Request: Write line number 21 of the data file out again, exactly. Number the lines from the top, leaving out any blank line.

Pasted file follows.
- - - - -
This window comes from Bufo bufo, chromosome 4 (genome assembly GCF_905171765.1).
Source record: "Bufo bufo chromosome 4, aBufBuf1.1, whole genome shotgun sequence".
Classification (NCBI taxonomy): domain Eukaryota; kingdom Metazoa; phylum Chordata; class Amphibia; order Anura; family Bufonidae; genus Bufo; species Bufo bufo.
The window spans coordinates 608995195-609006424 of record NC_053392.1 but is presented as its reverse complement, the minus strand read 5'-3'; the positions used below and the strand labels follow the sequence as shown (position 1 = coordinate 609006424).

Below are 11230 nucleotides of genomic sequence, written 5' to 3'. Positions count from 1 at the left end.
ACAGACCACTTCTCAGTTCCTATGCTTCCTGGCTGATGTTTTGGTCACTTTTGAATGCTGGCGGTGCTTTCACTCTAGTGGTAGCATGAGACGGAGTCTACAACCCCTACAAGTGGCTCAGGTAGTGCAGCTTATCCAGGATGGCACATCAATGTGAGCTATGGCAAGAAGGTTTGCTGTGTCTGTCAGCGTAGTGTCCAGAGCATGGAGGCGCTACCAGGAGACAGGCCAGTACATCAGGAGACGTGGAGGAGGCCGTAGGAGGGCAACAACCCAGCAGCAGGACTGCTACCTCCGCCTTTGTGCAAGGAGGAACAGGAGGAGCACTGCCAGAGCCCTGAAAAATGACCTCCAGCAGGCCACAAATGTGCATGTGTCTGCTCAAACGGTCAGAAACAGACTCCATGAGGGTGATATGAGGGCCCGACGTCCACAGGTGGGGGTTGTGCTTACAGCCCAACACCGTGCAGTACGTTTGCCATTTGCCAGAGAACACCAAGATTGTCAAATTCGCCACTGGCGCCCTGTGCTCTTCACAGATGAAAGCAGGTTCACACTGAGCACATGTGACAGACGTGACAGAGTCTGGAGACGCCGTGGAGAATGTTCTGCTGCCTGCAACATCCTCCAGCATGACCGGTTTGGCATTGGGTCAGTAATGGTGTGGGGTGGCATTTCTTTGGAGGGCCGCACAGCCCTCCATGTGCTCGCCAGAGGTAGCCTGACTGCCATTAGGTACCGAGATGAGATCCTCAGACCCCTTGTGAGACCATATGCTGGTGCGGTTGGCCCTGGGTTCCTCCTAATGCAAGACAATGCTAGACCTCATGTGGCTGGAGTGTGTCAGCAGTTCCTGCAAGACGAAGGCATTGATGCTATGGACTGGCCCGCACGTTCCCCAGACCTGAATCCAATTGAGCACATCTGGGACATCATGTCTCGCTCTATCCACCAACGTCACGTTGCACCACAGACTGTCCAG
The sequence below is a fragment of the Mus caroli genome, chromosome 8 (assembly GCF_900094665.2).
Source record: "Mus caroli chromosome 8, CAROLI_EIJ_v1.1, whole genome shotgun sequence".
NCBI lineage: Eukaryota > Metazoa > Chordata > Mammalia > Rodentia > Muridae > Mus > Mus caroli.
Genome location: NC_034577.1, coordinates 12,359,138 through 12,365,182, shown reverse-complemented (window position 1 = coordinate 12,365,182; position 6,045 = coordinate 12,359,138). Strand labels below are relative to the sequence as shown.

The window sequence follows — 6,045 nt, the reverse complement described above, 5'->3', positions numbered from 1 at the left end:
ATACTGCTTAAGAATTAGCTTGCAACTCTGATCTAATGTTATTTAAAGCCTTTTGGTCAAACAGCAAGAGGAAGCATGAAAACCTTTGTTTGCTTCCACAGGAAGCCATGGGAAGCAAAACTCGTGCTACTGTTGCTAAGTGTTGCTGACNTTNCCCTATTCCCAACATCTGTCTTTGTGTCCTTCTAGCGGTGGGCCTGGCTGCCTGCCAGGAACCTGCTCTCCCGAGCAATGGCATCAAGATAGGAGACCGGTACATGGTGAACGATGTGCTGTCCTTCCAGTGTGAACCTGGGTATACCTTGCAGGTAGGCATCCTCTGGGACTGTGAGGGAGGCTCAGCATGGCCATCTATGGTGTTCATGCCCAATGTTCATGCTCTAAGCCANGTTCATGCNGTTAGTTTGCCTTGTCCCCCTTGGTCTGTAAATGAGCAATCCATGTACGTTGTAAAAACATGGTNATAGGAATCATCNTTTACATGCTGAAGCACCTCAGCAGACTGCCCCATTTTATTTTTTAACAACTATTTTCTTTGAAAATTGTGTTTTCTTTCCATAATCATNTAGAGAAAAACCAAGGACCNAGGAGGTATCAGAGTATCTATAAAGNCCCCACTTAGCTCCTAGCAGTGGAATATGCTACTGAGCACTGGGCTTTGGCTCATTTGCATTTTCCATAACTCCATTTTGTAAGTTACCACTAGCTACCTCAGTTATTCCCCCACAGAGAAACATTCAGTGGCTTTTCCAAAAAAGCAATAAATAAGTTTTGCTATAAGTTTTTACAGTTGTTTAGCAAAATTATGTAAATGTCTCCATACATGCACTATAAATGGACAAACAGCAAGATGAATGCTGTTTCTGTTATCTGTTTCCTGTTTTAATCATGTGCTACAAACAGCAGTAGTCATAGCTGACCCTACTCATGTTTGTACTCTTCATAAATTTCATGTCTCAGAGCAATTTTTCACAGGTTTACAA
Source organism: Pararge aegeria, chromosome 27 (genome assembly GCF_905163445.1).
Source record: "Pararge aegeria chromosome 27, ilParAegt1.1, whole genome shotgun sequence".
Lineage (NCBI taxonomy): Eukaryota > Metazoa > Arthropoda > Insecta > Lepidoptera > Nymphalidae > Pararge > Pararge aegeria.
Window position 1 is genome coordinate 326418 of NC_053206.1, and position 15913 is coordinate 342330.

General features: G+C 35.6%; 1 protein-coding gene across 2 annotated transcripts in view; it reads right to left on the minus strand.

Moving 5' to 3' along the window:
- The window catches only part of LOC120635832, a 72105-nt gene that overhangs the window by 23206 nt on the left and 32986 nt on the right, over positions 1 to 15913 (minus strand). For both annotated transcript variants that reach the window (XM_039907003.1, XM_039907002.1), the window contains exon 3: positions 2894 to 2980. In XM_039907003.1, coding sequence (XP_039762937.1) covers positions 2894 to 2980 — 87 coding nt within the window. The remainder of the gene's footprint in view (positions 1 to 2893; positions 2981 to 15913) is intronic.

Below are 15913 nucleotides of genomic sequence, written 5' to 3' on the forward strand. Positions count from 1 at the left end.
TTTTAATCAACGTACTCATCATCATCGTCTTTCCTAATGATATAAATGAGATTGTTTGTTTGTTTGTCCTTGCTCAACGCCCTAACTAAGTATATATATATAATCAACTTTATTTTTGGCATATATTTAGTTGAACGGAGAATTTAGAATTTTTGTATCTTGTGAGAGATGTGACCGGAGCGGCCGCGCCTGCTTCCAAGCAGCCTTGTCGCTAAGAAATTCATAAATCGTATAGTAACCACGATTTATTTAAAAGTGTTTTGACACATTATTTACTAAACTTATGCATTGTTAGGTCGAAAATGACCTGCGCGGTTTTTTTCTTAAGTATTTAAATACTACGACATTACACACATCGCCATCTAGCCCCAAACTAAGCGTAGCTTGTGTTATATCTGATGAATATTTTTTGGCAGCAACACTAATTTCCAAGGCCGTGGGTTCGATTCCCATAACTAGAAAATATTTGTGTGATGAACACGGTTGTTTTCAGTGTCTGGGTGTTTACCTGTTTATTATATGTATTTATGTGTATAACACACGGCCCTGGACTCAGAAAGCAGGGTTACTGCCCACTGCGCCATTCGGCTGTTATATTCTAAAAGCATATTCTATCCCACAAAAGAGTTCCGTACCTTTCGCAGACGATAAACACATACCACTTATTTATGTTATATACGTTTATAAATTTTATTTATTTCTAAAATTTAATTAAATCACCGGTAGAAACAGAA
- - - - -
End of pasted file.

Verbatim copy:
TTTTAATCAACGTACTCATCATCATCGTCTTTCCTAATGATATAAATGAGATTGTTTGTTTGTTTGTCCTTGCTCAACGCCCTAACTAAGTATATATATATAATCAACTTTATTTTTGGCATATATTTAGTTGAACGGAGAATTTAGAATTTTTGTATCTTGTGAGAGATGTGACCGGAGCGGCCGCGCCTGCTTCCAAGCAGCCTTGTCGCTAAGAAATTCATAAATCGTATAGTAACCACGATTTATTTAAAAGTGTTTTGACACATTATTTACTAAACTTATGCATTGTTAGGTCGAAAATGACCTGCGCGGTTTTTTTCTTAAGTATTTAAATACTACGACATTACACACATCGCCATCTAGCCCCAAACTAAGCGTAGCTTGTGTTATATCTGATGAATATTTTTTGGCAGCAACACTAATTTCCAAGGCCGTGGGTTCGATTCCCATAACTAGAAAATATTTGTGTGATGAACACGGTTGTTTTCAGTGTCTGGGTGTTTACCTGTTTATTATATGTATTTATGTGTATAACACACGGCCCTGGACTCAGAAAGCAGGGTTACTGCCCACTGCGCCATTCGGCTGTTATATTCTAAAAGCATATTCTATCCCACAAAAGAGTTCCGTACCTTTCGCAGACGATAAACACATACCACTTATTTATGTTATATACGTTTATAAATTTTATTTATTTCTAAAATTTAATTAAATCACCGGTAGAAACAGAA